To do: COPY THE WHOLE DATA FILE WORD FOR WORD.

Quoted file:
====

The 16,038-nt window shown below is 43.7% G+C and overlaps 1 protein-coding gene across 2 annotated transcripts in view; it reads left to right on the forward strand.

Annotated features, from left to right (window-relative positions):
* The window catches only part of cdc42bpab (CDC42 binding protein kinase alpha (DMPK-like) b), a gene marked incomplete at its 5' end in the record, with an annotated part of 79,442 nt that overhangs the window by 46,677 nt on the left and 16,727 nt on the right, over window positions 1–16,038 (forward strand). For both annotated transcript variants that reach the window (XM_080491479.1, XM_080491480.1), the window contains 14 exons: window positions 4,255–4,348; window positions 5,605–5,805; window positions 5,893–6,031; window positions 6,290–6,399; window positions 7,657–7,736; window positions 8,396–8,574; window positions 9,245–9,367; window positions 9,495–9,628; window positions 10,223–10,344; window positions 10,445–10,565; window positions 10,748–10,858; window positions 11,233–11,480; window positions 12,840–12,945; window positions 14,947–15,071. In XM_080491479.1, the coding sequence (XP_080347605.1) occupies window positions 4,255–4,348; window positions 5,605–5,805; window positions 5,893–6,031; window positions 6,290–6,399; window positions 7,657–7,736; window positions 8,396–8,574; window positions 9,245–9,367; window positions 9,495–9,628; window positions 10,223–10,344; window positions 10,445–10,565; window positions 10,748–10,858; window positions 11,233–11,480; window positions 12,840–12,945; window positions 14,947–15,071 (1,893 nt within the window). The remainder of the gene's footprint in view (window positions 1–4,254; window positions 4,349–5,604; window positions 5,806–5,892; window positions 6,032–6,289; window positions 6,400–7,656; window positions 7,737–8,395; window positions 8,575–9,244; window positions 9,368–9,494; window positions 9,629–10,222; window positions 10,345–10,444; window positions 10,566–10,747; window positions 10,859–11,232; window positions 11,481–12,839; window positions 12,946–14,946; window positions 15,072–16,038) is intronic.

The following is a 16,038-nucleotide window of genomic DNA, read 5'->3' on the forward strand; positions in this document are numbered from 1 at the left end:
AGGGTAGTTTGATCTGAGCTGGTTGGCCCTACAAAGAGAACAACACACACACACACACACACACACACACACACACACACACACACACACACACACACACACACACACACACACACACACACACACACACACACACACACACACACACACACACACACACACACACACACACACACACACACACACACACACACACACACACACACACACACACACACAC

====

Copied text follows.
The 16,038-nt window shown below is 43.7% G+C and overlaps 1 protein-coding gene across 2 annotated transcripts in view; it reads left to right on the forward strand.

Annotated features, from left to right (window-relative positions):
* The window catches only part of cdc42bpab (CDC42 binding protein kinase alpha (DMPK-like) b), a gene marked incomplete at its 5' end in the record, with an annotated part of 79,442 nt that overhangs the window by 46,677 nt on the left and 16,727 nt on the right, over window positions 1–16,038 (forward strand). For both annotated transcript variants that reach the window (XM_080491479.1, XM_080491480.1), the window contains 14 exons: window positions 4,255–4,348; window positions 5,605–5,805; window positions 5,893–6,031; window positions 6,290–6,399; window positions 7,657–7,736; window positions 8,396–8,574; window positions 9,245–9,367; window positions 9,495–9,628; window positions 10,223–10,344; window positions 10,445–10,565; window positions 10,748–10,858; window positions 11,233–11,480; window positions 12,840–12,945; window positions 14,947–15,071. In XM_080491479.1, the coding sequence (XP_080347605.1) occupies window positions 4,255–4,348; window positions 5,605–5,805; window positions 5,893–6,031; window positions 6,290–6,399; window positions 7,657–7,736; window positions 8,396–8,574; window positions 9,245–9,367; window positions 9,495–9,628; window positions 10,223–10,344; window positions 10,445–10,565; window positions 10,748–10,858; window positions 11,233–11,480; window positions 12,840–12,945; window positions 14,947–15,071 (1,893 nt within the window). The remainder of the gene's footprint in view (window positions 1–4,254; window positions 4,349–5,604; window positions 5,806–5,892; window positions 6,032–6,289; window positions 6,400–7,656; window positions 7,737–8,395; window positions 8,575–9,244; window positions 9,368–9,494; window positions 9,629–10,222; window positions 10,345–10,444; window positions 10,566–10,747; window positions 10,859–11,232; window positions 11,481–12,839; window positions 12,946–14,946; window positions 15,072–16,038) is intronic.

The following is a 16,038-nucleotide window of genomic DNA, read 5'->3' on the forward strand; positions in this document are numbered from 1 at the left end:
AGGGTAGTTTGATCTGAGCTGGTTGGCCCTACAAAGAGAACAACACACACACACACACACACACACACACACACACACACACACACACACACACACACACACACACACACACACACACACACACACACACACACACACACACACACACACACACACACACACACACACACACACACACACACACACACACACACACACACACACACACACACACACACAC